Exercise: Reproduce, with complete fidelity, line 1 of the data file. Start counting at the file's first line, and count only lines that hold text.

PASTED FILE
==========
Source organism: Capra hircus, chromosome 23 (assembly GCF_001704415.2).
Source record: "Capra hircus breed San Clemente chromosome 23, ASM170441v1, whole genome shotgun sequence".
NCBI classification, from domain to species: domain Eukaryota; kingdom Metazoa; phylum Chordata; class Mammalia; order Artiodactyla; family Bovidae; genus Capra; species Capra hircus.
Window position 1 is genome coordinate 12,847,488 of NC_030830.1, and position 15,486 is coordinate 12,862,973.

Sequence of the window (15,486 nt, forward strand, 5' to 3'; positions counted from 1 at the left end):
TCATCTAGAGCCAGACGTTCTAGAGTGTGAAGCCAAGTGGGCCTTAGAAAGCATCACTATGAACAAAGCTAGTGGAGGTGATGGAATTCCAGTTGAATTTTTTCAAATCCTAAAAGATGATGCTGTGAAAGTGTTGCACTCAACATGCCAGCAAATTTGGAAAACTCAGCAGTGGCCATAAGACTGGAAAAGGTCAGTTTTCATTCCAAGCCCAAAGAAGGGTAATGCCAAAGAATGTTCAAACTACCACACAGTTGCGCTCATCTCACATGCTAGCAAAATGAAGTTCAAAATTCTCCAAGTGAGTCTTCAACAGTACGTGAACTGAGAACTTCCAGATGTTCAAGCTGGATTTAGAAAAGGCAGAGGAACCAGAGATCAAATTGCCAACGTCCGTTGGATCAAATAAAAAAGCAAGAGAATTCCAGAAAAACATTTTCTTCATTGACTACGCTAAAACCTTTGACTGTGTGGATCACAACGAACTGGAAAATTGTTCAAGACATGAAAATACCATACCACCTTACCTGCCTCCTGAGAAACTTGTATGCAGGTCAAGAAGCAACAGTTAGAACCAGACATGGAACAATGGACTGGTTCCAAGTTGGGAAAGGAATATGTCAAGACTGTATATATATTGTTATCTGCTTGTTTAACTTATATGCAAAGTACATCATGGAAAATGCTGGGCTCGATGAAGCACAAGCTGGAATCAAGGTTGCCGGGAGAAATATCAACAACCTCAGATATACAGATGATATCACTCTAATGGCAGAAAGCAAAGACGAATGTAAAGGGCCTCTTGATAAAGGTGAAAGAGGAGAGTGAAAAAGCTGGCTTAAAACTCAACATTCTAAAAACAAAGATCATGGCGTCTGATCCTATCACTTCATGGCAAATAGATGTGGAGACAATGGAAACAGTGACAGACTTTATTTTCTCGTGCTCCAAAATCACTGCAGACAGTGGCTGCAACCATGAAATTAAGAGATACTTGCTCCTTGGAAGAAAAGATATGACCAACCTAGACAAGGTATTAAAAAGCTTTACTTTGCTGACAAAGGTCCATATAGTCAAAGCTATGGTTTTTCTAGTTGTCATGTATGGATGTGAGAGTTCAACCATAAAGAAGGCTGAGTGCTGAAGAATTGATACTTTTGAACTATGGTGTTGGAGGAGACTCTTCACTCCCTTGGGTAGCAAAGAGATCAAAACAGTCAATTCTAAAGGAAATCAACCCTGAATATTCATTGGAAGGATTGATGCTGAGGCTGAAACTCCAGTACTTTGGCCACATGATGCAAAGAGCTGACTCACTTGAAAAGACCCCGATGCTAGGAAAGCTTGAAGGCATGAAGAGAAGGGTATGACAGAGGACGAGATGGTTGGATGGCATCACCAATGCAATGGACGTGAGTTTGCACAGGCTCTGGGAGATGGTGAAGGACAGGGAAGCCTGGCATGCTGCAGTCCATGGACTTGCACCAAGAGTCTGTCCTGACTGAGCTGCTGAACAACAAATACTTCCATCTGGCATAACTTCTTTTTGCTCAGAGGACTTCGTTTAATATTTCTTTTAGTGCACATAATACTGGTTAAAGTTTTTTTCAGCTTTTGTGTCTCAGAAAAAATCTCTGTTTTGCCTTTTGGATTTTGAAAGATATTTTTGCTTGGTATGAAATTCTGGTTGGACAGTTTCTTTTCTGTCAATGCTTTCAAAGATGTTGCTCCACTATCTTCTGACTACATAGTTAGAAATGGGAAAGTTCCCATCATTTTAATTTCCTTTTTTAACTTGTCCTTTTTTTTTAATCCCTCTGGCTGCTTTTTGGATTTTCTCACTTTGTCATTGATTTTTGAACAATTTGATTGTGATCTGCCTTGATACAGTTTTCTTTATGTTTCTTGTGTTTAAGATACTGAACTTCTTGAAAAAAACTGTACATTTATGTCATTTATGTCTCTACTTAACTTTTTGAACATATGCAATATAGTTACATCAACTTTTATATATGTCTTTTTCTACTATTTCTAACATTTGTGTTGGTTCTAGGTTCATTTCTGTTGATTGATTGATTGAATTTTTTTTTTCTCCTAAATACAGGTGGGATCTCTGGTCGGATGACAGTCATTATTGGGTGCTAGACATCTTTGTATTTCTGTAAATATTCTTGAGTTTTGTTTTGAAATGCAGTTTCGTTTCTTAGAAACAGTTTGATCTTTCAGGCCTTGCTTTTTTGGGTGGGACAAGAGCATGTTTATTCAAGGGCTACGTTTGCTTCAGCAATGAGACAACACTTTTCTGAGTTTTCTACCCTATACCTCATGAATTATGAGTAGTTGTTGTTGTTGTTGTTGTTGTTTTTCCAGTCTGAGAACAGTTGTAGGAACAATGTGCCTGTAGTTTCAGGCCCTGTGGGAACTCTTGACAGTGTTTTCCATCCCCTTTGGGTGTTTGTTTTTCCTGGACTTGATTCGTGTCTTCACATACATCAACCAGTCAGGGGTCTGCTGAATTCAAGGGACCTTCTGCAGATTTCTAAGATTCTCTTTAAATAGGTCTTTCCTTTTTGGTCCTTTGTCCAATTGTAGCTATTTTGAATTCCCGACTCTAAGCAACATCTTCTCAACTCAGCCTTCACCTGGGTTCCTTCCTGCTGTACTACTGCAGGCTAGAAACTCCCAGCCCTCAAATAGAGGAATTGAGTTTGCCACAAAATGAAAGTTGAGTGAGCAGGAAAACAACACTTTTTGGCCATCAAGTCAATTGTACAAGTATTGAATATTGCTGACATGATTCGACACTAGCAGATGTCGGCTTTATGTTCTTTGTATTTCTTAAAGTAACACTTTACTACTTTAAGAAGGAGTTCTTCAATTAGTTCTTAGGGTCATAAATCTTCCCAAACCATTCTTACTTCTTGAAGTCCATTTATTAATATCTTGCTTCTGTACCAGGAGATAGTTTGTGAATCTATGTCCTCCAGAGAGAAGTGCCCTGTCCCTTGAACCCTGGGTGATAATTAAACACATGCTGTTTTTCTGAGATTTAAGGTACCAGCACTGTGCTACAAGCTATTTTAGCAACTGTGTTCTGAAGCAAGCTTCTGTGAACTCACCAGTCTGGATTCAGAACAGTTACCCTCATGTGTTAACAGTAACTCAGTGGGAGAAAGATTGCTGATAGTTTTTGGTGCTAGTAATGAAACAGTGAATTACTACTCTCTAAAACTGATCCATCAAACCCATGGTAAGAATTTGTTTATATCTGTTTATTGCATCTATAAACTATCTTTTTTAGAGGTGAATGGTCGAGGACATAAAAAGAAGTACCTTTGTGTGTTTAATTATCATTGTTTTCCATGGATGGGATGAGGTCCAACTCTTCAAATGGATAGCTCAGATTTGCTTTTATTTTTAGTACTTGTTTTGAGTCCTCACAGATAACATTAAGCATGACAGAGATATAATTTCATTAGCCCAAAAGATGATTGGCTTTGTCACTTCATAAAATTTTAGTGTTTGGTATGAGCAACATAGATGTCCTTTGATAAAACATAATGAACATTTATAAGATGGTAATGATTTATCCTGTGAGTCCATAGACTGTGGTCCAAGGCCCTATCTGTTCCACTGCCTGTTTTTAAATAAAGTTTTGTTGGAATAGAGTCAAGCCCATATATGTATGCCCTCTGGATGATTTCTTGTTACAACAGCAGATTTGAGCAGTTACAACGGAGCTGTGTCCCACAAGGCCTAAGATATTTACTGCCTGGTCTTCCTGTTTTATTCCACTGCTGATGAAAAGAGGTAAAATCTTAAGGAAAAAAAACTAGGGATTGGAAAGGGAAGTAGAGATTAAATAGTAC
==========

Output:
Source organism: Capra hircus, chromosome 23 (assembly GCF_001704415.2).